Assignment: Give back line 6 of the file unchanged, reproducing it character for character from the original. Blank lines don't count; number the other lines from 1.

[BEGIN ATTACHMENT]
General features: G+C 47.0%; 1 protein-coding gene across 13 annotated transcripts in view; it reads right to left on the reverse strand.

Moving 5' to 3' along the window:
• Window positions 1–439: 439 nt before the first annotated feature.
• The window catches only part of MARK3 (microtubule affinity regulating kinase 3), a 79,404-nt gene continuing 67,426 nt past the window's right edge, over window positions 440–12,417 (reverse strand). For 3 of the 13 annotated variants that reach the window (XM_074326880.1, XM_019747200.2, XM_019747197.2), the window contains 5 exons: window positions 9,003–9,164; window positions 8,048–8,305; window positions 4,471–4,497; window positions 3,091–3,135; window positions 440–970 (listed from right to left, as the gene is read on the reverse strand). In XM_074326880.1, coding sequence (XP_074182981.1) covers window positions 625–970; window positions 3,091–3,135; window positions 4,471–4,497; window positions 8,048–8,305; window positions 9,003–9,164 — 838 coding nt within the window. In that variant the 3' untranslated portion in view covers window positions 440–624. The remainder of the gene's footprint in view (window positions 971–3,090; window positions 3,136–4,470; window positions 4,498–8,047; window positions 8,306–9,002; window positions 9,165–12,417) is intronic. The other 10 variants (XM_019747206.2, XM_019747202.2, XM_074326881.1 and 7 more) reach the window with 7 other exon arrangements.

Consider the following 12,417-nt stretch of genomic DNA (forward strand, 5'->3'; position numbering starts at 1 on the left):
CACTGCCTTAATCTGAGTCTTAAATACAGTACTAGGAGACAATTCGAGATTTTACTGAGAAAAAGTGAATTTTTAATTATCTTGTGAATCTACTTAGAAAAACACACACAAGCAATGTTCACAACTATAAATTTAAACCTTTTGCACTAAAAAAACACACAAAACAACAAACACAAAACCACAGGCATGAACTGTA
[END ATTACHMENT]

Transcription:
CACTGCCTTAATCTGAGTCTTAAATACAGTACTAGGAGACAATTCGAGATTTTACTGAGAAAAAGTGAATTTTTAATTATCTTGTGAATCTACTTAGAAAAACACACACAAGCAATGTTCACAACTATAAATTTAAACCTTTTGCACTAAAAAAACACACAAAACAACAAACACAAAACCACAGGCATGAACTGTA